What you may not know is that I am also a sub-editor at The New Paper.
What that means, at least in my case, is that I design some of the pages and write the occasional award-winning headline in the paper you’re reading.
About a week and a half ago, I laid out the centrespread about good-looking spectators at the World Cup, such as Korean newscaster Jang Ye Won, who had become an Internet sensation.
Besides a picture of her, I also included pictures of other attractive World Cup spectators on the two pages.
And, yes, they were all women.
But it’s not because I am a male chauvinist pig. I was born in the Year of the Horse.
I tried to find pictures of attractive male spectators in the wires but couldn’t. Granted, being a heterosexual man, I may not be the best judge as to what constitutes an attractive male spectator.
I’m sorry I don’t wear pink. I avoid pastels because they tend to make me look washed out.
Not that I have anything against lesbians, gays, bisexuals and Transformers. Some of my best frenemies are LGBT.
By the way, the new Transformers movie is terrible, but I can’t wait for the next one.
Like Hard Rock Cafe, my motto is “Love all, serve all.”
I don’t let my gender and sexual orientation get in the way of my work. I have other biases for that.
Anyway, if you want good-looking men, The New Paper had earlier run a story about “the hottest footballers to watch during the World Cup”.
The list was topped by Portugal player Cristiano Ronaldo, better known in Singapore for the Zinger Double Down Ronaldo Box, Ronaldo Buddy Meal and Ronaldo Feast now at KFC. He’s not only good-looking – he’s finger-lickin’ good too.
I had nothing to do with that story.
So my beautiful spread on the beautiful women of the beautiful game was just to even the score.
To my chagrin, on the day it came out, the Association of Women for Action and Research (Aware) posted a snapshot of my page on Facebook with the comment:
“Like it if you hate it: Objectification of women emerges at the World Cup, with newspapers and commenters discussing the physical appearance of female newscasters and spectators.”
I was crushed that Aware didn’t compliment my layout.
But Aware is right. Such objectification of women is politically incorrect.
So why didn’t anyone object to the earlier objectification of the footballers?
That is why we need Amare.
But you know the greater irony?
On the same day that Aware called out the objectification of women in The New Paper, the paper also ran a two-page spread on senior Manhunt finalists with pictures of almost a dozen bare-chested men.
Actually, the Manhunt pictures showed even more skin than the World Cup spectators pictures. Objectification to the max, man.
Moobs over boobs, dude. Laddies over ladies, baby. Bros before hos, amigo.
And I laid out that spread too.
Like I said: “Love all, serve all.”
But all Aware cared about was the objectification of its own kind.
So on Thursday, when the association announced that its annual Alamak! Award is back to find “the most annoying, you-have-got-to-be-kidding-me instance of sexism in Singapore” over the past year, I wasn’t sure if I wanted to be nominated.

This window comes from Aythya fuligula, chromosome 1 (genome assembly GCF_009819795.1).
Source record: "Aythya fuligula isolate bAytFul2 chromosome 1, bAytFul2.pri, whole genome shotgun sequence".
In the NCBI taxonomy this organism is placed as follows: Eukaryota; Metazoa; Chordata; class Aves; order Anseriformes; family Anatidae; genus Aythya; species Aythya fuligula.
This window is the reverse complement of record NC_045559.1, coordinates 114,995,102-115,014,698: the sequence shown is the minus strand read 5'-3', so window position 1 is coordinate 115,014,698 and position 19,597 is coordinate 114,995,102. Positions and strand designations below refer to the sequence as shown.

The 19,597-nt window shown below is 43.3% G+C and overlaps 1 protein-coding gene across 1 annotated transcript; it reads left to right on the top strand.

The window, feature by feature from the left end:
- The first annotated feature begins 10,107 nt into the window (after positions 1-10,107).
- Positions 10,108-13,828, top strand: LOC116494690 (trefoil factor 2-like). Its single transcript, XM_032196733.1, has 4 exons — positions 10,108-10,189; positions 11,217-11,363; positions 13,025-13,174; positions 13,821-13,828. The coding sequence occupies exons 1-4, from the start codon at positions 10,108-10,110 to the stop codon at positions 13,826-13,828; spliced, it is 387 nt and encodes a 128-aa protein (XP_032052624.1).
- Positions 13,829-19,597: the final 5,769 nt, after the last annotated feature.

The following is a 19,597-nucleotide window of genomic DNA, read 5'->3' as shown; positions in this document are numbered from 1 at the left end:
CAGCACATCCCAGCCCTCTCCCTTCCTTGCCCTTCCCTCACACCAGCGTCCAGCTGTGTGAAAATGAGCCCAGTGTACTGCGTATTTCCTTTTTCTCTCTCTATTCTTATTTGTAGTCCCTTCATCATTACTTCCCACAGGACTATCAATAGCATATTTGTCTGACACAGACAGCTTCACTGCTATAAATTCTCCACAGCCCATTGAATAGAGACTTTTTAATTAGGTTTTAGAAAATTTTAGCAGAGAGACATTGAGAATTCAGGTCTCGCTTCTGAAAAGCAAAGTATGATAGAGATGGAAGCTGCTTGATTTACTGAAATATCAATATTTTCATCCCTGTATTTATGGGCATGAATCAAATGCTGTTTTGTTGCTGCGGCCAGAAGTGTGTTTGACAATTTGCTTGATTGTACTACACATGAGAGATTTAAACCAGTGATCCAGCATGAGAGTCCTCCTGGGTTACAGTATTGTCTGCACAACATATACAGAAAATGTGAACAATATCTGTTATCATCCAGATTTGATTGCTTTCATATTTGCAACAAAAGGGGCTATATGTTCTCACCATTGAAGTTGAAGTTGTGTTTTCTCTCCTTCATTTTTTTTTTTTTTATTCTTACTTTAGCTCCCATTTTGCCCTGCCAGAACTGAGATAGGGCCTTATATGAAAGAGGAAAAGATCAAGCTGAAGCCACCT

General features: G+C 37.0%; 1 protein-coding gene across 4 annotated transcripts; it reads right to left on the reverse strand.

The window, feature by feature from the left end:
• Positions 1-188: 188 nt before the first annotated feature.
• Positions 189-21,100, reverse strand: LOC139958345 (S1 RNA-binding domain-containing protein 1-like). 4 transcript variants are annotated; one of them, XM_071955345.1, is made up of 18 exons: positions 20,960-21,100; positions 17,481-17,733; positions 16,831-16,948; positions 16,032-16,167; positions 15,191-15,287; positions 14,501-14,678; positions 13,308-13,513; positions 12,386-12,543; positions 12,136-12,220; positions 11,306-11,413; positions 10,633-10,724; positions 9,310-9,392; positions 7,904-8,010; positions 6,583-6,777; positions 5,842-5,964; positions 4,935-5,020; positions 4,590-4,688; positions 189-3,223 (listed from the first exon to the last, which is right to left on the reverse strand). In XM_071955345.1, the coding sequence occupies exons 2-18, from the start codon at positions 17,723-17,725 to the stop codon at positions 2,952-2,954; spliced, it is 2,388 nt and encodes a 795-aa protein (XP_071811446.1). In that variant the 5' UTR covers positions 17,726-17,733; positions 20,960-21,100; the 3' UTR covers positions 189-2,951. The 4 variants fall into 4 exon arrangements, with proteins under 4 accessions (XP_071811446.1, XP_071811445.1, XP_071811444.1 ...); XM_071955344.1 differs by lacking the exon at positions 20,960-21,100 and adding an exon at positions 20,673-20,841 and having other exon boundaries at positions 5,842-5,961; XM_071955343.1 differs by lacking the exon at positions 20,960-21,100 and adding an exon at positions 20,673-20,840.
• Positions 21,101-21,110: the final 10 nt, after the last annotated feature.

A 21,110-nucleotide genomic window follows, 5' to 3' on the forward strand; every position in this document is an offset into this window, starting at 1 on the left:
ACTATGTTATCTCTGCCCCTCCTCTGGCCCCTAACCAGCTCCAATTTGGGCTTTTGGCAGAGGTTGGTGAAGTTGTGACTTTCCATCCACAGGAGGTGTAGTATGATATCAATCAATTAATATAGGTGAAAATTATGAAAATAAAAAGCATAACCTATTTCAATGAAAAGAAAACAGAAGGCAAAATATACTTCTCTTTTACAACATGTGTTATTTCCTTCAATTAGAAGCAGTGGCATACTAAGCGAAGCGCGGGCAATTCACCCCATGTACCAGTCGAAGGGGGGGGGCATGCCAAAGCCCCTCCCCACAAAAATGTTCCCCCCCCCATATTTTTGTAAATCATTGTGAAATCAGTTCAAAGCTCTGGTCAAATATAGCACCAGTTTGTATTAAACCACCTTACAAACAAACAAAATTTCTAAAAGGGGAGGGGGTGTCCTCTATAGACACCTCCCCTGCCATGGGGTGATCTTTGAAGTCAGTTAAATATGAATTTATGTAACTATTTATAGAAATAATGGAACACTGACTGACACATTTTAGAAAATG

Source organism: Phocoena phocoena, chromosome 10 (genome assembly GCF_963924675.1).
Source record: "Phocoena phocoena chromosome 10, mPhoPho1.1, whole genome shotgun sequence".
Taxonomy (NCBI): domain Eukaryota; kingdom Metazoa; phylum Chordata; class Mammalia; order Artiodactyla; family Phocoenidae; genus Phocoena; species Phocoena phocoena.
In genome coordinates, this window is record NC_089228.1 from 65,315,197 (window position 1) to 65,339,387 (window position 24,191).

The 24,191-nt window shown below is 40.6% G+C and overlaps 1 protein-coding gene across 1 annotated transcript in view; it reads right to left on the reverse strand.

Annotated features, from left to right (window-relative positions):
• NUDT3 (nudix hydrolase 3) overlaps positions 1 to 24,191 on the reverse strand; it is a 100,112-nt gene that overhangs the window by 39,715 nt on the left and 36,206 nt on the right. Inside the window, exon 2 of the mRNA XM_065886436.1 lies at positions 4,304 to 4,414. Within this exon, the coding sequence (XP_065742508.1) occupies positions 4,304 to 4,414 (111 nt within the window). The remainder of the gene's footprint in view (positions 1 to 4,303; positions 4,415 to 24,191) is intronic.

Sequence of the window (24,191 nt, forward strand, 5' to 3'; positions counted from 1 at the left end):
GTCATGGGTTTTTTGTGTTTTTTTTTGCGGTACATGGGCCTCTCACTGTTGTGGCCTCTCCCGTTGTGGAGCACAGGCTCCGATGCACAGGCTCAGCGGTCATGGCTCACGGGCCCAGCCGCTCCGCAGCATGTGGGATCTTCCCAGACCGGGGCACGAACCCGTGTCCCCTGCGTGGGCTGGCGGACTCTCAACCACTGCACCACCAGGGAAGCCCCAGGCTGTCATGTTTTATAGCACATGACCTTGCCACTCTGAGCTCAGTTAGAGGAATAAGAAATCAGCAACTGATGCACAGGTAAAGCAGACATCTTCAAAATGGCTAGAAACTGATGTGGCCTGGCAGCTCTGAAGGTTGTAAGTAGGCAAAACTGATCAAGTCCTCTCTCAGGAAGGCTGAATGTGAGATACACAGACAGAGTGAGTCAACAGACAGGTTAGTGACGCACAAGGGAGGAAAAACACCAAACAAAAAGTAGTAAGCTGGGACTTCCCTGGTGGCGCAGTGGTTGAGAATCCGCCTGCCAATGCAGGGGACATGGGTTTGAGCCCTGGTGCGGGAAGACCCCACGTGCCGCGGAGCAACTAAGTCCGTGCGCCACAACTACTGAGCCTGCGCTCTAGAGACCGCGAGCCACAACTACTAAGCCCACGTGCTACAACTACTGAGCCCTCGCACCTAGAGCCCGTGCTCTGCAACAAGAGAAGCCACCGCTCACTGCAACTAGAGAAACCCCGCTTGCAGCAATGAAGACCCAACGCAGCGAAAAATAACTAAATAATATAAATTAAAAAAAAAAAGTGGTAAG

On the one hand, I don’t want to be accused of sexism. On the other hand, it’s an honour just to be nominated.
But to my relief or disappointment, I wasn’t.
The nominees are:
- Lawyer Suresh Damodara, who in defending a serial rapist, argued that the victims did not suffer “the usual trauma” of rape because they were unconscious after being drugged by the rapist.
- Budget airline Scoot, which advertised that the airline is “better than your girlfriend” because it “knows when to be quiet” and “always spares a thought for your wallet”.
- Science Centre Singapore chief executive Lim Tit Meng, who wrote in an e-mail to staff on International Women’s Day:
“I have my reasons why not many women can have the stature to hold the highest position. One of them is simply about the complex nature of women which challenges them with communication barriers in even understanding their own gender well, let alone having to compete or co-labour with the men at work.”
- Goldheart Jewellery, which wants women to find “strength” in their “own weakness” presumably by buying jewellery.
Online voting on the Aware website will close on Aug 18 and the “winner” will be announced on Aug 25.
The last time I checked, the Science Centre guy has the most votes.
Considering that Dr Lim is also an associate professor of at the National University of Singapore Department of Biological Science and part of his name refers to a female body part, he should know about the “complex nature of women”.
He has since apologised for the e-mail.
If Dr Lim wins the Alamak! Award, maybe The New Paper will do a story on him and I’ll get to lay out the page.
I want pictures of his moobs.
- Published in The New Paper, 6 July 2014
UPDATE: The Tit man did win the Alamak! Award, but no one cared.